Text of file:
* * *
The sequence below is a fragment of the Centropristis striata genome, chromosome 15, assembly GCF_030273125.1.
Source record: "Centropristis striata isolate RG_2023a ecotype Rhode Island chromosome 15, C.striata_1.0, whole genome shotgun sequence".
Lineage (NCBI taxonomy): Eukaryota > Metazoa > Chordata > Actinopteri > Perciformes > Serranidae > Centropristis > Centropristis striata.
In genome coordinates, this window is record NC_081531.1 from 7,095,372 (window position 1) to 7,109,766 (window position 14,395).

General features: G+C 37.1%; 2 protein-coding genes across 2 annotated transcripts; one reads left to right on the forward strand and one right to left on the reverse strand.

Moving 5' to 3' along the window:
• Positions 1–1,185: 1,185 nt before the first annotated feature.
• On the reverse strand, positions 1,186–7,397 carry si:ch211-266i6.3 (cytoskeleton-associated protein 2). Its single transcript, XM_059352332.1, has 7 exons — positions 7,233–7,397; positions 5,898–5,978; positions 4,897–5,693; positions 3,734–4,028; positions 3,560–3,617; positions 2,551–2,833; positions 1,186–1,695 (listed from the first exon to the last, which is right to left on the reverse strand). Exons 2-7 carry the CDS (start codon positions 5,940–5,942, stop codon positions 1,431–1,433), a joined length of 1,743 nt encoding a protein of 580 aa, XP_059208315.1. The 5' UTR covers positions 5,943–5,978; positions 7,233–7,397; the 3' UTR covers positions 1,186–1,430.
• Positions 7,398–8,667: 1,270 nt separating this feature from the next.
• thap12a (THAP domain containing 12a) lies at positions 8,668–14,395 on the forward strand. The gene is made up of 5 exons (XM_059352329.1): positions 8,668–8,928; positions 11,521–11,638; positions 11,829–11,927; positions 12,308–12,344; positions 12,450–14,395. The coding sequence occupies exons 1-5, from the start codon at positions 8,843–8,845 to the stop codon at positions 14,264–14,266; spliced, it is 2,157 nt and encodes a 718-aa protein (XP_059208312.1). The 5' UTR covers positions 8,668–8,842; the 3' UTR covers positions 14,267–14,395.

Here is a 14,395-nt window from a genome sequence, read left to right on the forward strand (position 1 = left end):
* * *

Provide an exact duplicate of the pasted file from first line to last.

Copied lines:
The sequence below is a fragment of the Centropristis striata genome, chromosome 15, assembly GCF_030273125.1.
Source record: "Centropristis striata isolate RG_2023a ecotype Rhode Island chromosome 15, C.striata_1.0, whole genome shotgun sequence".
Lineage (NCBI taxonomy): Eukaryota > Metazoa > Chordata > Actinopteri > Perciformes > Serranidae > Centropristis > Centropristis striata.
In genome coordinates, this window is record NC_081531.1 from 7,095,372 (window position 1) to 7,109,766 (window position 14,395).

General features: G+C 37.1%; 2 protein-coding genes across 2 annotated transcripts; one reads left to right on the forward strand and one right to left on the reverse strand.

Moving 5' to 3' along the window:
• Positions 1–1,185: 1,185 nt before the first annotated feature.
• On the reverse strand, positions 1,186–7,397 carry si:ch211-266i6.3 (cytoskeleton-associated protein 2). Its single transcript, XM_059352332.1, has 7 exons — positions 7,233–7,397; positions 5,898–5,978; positions 4,897–5,693; positions 3,734–4,028; positions 3,560–3,617; positions 2,551–2,833; positions 1,186–1,695 (listed from the first exon to the last, which is right to left on the reverse strand). Exons 2-7 carry the CDS (start codon positions 5,940–5,942, stop codon positions 1,431–1,433), a joined length of 1,743 nt encoding a protein of 580 aa, XP_059208315.1. The 5' UTR covers positions 5,943–5,978; positions 7,233–7,397; the 3' UTR covers positions 1,186–1,430.
• Positions 7,398–8,667: 1,270 nt separating this feature from the next.
• thap12a (THAP domain containing 12a) lies at positions 8,668–14,395 on the forward strand. The gene is made up of 5 exons (XM_059352329.1): positions 8,668–8,928; positions 11,521–11,638; positions 11,829–11,927; positions 12,308–12,344; positions 12,450–14,395. The coding sequence occupies exons 1-5, from the start codon at positions 8,843–8,845 to the stop codon at positions 14,264–14,266; spliced, it is 2,157 nt and encodes a 718-aa protein (XP_059208312.1). The 5' UTR covers positions 8,668–8,842; the 3' UTR covers positions 14,267–14,395.

Here is a 14,395-nt window from a genome sequence, read left to right on the forward strand (position 1 = left end):